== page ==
I’m back to inviting readers to submit quotations whose origins they want me to try to trace, using my book, The Yale Book of Quotations, and my more recent researches.
Many have heard the quote “Beer is proof God loves us and wants us to be happy” attributed to Benjamin Franklin; a few less know that our friend Ben didn’t really say that, and that the quote is paraphrasing and taking poetic liberty regarding wine. But just when and where did the misquoting of the original Benjamin Franklin quote occur?
You are spot-on about this originally being a wine quote. In an undated letter to the Abbe Morellet, Franklin wrote (this is a translation of the original French): “We hear of the conversion of water into wine at the marriage in Cana, as of a miracle. But this conversion is, through the goodness of God, made every day before our eyes. Behold the rain which descends from heaven upon our vineyards, and which incorporates itself with the grapes to be changed into wine; a constant proof that God loves us, and loves to see us happy!”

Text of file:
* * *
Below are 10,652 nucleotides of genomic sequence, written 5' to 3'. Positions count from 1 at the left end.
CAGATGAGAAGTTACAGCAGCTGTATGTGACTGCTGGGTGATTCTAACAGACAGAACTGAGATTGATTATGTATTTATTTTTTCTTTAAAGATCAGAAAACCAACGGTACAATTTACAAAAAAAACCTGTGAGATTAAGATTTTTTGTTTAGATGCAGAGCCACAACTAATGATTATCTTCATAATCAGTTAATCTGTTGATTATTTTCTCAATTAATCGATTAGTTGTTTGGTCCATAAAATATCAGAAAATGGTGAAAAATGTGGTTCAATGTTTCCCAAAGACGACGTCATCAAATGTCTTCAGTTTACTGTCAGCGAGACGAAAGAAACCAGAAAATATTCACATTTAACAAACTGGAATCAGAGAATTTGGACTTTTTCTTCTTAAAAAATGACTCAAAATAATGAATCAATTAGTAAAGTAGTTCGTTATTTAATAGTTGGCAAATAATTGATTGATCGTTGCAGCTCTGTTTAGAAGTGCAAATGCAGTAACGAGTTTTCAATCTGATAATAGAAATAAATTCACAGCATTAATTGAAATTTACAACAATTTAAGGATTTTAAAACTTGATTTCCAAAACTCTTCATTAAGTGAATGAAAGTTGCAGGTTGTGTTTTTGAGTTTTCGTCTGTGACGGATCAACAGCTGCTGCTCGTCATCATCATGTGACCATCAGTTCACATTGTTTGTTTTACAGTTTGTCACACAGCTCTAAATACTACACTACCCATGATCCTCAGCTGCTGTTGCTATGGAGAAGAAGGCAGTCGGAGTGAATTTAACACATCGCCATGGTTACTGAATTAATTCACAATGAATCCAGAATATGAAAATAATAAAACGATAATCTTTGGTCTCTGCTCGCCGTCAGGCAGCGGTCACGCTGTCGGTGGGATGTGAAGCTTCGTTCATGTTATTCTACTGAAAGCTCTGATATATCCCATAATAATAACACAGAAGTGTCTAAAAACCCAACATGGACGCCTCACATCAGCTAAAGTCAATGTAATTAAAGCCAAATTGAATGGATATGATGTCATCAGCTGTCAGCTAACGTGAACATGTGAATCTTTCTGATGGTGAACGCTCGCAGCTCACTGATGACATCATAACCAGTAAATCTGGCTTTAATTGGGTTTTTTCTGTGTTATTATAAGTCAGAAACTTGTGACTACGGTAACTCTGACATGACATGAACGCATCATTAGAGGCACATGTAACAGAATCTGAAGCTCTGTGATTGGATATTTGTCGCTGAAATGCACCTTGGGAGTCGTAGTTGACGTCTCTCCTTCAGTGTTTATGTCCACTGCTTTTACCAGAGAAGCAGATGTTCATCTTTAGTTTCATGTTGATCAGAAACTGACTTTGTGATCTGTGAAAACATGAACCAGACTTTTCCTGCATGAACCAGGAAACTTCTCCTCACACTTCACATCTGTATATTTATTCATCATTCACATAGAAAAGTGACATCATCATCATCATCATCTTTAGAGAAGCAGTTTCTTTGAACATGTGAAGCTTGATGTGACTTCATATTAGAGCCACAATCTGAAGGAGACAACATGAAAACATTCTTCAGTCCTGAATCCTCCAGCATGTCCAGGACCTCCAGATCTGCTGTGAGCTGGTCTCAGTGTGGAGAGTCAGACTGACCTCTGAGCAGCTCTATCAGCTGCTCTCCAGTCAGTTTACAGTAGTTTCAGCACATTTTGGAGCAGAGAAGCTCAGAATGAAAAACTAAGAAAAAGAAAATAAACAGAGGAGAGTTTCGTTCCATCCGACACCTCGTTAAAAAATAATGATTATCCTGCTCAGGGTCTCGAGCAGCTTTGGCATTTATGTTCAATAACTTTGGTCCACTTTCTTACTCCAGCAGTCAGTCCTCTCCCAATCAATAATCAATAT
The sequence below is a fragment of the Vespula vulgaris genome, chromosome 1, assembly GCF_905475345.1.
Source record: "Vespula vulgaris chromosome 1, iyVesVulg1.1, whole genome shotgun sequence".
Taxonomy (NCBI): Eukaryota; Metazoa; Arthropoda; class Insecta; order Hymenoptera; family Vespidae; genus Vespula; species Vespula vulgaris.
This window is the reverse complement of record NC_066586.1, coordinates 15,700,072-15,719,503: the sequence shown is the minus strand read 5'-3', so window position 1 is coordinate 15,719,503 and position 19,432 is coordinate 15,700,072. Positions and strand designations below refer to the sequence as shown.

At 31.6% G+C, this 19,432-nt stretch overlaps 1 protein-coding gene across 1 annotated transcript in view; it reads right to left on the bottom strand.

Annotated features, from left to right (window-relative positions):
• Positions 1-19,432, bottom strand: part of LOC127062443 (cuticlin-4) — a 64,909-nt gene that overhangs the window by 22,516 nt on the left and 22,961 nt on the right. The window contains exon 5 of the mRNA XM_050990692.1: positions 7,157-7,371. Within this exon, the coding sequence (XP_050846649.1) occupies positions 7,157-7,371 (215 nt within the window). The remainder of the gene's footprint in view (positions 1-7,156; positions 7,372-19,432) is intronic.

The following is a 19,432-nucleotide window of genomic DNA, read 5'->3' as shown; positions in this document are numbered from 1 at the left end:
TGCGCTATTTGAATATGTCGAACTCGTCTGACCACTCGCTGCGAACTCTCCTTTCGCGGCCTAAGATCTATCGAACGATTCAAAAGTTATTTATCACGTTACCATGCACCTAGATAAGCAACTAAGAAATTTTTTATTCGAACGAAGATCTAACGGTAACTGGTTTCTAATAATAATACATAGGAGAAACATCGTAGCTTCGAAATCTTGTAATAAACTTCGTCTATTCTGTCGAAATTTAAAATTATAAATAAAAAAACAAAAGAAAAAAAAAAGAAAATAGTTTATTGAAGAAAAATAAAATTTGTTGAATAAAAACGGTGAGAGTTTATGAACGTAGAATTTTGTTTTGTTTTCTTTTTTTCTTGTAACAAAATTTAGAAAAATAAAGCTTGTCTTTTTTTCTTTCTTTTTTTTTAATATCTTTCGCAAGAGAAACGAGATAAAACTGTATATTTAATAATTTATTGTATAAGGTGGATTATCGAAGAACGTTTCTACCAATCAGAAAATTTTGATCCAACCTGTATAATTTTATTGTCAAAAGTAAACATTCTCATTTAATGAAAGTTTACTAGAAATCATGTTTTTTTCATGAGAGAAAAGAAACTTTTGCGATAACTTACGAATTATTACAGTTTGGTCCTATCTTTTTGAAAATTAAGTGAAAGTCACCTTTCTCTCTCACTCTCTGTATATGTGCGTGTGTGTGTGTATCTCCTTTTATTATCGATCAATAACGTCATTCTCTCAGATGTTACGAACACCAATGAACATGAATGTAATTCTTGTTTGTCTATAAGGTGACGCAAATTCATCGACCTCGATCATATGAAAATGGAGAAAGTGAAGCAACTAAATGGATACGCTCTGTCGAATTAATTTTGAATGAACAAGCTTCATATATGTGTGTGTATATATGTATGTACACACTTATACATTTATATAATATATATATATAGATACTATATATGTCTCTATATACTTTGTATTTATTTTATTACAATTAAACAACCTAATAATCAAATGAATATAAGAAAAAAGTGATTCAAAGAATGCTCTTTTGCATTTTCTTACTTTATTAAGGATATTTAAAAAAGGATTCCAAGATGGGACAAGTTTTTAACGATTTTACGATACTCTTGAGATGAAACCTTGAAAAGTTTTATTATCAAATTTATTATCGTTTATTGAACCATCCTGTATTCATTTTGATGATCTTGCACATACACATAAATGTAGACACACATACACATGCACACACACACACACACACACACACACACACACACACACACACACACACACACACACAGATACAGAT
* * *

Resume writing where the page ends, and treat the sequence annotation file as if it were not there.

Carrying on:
Finding the earliest misquoting of Franklin is of course very difficult. When I search LexisNexis, the earliest I find for the “beer” version is Beverage World, Feb. 1, 1996. It makes sense that the transition from extolling wine to extolling beer would happen in the era of Homer Simpson. Can one of the ace researchers who regularly comments on my postings here push it back further than 1996?
Do any readers have any other quotations whose origins they would like me to attempt to trace?